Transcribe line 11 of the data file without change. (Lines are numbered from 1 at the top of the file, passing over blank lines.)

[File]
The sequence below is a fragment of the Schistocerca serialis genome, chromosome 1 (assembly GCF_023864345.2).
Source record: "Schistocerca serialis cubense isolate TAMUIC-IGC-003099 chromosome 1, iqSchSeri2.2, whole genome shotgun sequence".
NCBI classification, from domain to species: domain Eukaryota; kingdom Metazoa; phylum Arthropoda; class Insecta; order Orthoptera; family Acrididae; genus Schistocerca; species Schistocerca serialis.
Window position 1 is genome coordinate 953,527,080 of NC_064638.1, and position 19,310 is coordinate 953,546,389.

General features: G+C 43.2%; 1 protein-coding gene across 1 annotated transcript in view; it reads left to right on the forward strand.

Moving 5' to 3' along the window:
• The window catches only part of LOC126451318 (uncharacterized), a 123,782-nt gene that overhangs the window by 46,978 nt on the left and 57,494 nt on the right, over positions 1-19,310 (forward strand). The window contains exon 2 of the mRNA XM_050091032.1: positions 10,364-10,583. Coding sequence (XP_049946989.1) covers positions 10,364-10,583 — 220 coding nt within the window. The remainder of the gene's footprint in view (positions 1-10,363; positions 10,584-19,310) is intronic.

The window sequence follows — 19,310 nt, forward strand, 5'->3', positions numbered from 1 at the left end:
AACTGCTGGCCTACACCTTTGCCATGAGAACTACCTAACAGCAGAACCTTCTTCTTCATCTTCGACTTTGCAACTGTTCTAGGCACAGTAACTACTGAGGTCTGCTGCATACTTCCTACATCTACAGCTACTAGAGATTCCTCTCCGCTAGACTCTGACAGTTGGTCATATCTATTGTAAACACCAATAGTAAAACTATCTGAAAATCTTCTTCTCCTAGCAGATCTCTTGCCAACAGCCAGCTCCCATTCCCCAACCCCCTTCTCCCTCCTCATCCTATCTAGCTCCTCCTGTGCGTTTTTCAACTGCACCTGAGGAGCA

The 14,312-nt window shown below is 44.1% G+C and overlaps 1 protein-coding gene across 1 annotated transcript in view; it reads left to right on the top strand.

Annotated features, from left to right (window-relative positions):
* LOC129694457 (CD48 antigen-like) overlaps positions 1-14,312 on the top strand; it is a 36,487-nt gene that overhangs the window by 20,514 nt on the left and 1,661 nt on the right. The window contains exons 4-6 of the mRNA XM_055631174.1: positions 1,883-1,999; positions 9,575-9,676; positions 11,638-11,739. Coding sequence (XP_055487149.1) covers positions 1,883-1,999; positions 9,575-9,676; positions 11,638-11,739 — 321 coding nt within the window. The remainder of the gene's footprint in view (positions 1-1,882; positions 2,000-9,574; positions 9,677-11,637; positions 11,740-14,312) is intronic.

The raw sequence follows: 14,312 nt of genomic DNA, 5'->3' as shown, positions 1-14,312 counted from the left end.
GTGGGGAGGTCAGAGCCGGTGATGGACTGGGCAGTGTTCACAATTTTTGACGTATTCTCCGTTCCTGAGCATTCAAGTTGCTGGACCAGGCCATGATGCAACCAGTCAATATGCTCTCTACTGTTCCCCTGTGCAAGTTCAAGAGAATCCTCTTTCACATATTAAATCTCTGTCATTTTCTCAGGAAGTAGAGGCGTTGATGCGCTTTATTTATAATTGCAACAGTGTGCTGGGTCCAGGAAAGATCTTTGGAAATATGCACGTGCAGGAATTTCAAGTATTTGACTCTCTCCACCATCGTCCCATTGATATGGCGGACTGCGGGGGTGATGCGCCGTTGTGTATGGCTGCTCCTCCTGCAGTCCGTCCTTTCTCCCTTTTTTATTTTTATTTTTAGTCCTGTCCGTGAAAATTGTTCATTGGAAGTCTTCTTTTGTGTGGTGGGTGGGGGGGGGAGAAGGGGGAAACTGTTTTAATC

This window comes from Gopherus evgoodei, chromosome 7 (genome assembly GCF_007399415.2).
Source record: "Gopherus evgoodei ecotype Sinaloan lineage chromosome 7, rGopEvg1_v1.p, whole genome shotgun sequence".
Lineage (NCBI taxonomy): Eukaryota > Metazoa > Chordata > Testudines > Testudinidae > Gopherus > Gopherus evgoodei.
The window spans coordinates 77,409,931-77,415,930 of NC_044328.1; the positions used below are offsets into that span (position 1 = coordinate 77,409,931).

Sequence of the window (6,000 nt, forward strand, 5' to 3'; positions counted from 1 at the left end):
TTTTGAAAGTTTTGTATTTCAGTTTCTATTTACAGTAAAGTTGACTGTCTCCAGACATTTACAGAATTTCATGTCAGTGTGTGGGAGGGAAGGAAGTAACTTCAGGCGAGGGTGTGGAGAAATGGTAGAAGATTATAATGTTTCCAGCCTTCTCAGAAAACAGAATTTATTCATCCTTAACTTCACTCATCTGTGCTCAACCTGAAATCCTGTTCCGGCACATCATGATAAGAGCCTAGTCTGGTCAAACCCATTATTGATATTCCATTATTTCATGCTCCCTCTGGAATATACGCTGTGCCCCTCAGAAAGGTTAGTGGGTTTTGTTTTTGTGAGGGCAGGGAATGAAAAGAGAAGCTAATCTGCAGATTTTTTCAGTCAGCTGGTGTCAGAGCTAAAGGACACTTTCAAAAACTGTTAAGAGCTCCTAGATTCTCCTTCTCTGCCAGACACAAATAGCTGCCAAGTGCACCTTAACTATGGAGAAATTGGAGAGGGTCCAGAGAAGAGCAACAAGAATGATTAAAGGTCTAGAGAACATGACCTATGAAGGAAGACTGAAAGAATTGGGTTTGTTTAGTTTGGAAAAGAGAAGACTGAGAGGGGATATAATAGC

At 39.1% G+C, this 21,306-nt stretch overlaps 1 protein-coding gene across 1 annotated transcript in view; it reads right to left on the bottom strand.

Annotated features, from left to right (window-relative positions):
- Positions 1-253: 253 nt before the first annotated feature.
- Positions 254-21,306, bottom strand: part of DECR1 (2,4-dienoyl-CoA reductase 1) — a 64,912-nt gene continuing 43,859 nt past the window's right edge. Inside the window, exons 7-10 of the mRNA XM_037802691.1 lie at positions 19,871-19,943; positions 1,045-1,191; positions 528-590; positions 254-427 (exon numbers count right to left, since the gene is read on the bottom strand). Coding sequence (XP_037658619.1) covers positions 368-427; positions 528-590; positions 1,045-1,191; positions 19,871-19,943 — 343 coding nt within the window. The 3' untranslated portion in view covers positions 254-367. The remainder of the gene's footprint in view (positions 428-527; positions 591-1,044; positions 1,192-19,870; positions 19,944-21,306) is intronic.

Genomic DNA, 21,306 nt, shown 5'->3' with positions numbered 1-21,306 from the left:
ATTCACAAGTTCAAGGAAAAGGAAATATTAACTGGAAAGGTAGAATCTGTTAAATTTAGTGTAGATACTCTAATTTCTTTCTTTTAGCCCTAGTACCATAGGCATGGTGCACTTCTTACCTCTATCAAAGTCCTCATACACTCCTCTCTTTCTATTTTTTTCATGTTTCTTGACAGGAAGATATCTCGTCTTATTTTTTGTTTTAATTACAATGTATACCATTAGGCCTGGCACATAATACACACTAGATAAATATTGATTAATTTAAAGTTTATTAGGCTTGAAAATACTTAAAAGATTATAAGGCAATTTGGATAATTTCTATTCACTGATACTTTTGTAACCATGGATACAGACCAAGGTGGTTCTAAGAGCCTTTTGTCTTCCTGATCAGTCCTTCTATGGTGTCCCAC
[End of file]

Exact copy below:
Annotated features, from left to right (window-relative positions):